Read my free e-book Questioning Meat, which has convinced thousands of people to give up animal products, watch Gary Yourofsky’s famous speech, explore the wealth of information on Bite Size Vegan, watch Earthling Ed’s debates with non-vegans, check out Vegan Sidekick’s cartoons, or follow any of the countless other vegans doing amazing work on behalf of the animals.
Use your influence
Once you’ve stopped focusing on what’s outside your scope of influence and you’ve learned from successful animal rights activists, you can focus on actually using the influence you do have. I want to make it clear that I’m not saying you’re only a real vegan if you’re an activist. I don’t want to guilt trip you into spreading veganism. But we’re talking about happiness here, and there’s a fundamental truth about happiness that I have to share with you: The only way you’re going to be happy is if the degree to which you’re disturbed by animal exploitation is matched by your efforts to end it.
So, let’s talk about spreading veganism, starting with your inner circle. Having an inner circle that’s vegan too can be a great source of peace. Your inner circle should be a place to recharge, not a place where you’re constantly confronted with support for animal cruelty. That just leads to tension or it leads to you dissociating, and neither of those are particularly beneficial to your happiness. So, how do you get a vegan inner circle?
In an ideal situation, just by talking about veganism to the people close to you. I mean, you keep those people close because they’re good people, right? They care about doing the right thing. And they care about you. So, they have two strong reasons to want to talk to you about veganism. And if you’ve read my book and learned from the vegan activists I mentioned before, then you will be able to take away any objections they might have and they will go vegan.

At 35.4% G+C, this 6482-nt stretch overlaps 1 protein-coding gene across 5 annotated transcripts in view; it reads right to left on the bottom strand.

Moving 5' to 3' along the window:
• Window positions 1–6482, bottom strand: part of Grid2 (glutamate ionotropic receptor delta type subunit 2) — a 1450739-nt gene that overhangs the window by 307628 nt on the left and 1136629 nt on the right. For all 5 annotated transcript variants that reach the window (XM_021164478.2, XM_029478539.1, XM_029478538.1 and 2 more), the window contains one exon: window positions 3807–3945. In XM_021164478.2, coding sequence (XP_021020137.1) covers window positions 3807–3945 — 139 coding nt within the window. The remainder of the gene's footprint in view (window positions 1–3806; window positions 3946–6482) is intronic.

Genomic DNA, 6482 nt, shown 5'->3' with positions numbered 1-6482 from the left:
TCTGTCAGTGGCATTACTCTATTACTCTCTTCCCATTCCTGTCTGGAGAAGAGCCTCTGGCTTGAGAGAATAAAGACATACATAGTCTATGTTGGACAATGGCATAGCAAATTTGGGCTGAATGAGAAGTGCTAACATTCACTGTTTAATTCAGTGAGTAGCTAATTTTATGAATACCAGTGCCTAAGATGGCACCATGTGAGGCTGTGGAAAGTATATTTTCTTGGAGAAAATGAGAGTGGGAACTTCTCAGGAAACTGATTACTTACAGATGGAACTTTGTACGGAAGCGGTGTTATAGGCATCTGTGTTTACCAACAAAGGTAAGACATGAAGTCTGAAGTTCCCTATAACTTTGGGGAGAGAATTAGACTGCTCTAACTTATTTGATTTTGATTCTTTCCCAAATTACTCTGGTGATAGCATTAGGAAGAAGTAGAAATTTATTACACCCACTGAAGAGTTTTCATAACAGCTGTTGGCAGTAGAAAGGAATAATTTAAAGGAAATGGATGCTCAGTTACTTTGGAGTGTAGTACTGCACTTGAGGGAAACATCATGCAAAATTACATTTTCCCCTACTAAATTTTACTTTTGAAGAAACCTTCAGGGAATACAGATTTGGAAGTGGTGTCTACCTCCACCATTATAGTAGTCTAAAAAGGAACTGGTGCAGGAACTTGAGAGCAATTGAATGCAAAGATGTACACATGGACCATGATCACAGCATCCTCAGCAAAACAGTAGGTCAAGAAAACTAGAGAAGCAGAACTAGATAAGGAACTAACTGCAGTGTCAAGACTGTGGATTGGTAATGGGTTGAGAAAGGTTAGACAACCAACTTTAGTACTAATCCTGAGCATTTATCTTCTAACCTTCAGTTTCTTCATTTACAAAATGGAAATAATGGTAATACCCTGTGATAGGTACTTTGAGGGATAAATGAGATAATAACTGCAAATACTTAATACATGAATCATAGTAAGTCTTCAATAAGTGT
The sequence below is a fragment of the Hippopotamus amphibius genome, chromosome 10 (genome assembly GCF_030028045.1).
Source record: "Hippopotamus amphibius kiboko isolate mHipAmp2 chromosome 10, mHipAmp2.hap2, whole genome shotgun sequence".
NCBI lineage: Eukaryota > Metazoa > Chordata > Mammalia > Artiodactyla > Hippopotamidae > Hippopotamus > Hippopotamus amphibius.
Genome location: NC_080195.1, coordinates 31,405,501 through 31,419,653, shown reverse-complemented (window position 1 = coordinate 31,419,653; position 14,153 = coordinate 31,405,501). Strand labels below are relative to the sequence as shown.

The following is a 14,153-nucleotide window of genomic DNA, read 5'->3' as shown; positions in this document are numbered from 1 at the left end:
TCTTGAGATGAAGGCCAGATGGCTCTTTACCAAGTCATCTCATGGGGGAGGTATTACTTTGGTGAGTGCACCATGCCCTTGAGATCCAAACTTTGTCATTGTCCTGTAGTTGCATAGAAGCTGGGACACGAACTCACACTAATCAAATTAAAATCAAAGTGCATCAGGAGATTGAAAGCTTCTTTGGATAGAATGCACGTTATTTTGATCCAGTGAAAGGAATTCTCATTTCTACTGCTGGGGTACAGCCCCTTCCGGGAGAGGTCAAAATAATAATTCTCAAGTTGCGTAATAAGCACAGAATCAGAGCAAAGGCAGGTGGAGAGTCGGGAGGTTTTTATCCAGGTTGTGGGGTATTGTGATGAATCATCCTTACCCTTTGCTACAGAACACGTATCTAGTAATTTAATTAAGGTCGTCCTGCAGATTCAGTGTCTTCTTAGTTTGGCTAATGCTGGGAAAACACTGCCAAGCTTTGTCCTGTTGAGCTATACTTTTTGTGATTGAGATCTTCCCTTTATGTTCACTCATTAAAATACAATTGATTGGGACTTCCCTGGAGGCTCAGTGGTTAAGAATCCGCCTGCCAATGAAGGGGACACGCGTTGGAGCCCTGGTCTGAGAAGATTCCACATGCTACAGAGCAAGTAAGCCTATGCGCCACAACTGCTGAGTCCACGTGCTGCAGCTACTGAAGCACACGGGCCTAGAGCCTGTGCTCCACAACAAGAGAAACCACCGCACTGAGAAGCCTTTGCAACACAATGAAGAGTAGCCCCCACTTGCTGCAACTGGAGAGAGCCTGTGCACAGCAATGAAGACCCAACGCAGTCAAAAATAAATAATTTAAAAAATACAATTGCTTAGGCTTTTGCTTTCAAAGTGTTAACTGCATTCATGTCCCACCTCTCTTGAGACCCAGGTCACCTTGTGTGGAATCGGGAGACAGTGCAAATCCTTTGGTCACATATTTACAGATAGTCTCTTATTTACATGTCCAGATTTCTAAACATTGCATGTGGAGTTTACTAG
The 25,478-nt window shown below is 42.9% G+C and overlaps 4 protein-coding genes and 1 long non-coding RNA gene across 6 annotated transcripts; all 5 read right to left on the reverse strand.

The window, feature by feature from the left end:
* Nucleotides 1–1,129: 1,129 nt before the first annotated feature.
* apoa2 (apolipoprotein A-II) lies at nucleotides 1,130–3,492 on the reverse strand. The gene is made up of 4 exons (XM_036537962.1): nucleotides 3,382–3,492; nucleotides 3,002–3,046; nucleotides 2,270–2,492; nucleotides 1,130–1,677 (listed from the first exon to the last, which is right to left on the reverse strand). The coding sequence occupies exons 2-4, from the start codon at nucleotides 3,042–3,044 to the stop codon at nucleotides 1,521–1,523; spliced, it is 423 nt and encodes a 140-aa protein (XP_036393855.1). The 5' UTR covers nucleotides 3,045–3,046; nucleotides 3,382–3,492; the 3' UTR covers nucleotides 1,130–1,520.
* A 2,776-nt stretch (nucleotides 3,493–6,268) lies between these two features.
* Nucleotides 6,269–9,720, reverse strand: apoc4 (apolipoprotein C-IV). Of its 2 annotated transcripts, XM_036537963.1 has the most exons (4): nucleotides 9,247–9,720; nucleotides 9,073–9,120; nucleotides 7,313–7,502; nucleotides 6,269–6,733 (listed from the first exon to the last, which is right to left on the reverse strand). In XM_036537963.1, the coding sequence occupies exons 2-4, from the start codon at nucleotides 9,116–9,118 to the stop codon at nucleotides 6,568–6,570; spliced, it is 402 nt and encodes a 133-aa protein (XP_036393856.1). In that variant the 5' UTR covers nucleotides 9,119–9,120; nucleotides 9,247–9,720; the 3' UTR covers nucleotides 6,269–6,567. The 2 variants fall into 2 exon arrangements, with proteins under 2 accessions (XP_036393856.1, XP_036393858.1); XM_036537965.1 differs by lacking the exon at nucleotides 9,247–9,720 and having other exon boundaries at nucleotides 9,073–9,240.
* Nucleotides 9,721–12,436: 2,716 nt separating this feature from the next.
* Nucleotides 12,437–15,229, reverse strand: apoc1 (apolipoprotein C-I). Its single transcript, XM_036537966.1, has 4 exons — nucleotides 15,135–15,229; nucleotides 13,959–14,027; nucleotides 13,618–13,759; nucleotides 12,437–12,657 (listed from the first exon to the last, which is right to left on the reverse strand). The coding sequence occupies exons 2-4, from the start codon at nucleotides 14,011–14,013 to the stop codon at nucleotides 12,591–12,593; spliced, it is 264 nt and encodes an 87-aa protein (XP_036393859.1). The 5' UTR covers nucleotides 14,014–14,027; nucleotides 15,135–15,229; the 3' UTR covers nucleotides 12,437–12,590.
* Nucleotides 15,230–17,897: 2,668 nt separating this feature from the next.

Unfortunately, it’s not always that simple. They might get defensive and just refuse to even discuss veganism with you. That doesn’t have to be the end of the conversation, though. It just means that you need to have the conversation on another level first. You need to be completely honest with them, not just about the animal industries, but about the relationship you have with them.
Basically, you need to just be open about why they’re in your inner circle. Make it clear that you value having them in your life because you think they’re good people, tell them about all the good qualities you see and respect in them. And then tell them that you understand they were raised to eat and use animal products, as were you, but that after looking into it you realized that what goes on in the industries is actually not in line with your values at all, and you don’t think it’s in line with theirs either. That’s why you want to talk to them about it.
If they are the good people you believe them to be, then that should be enough to open them up to an honest conversation about animal exploitation and their role in supporting it. But if it’s not, or if the conclusion of that conversation is that they simply don’t care enough to change, then unfortunately all you can do is come to terms with the fact that you overestimated them.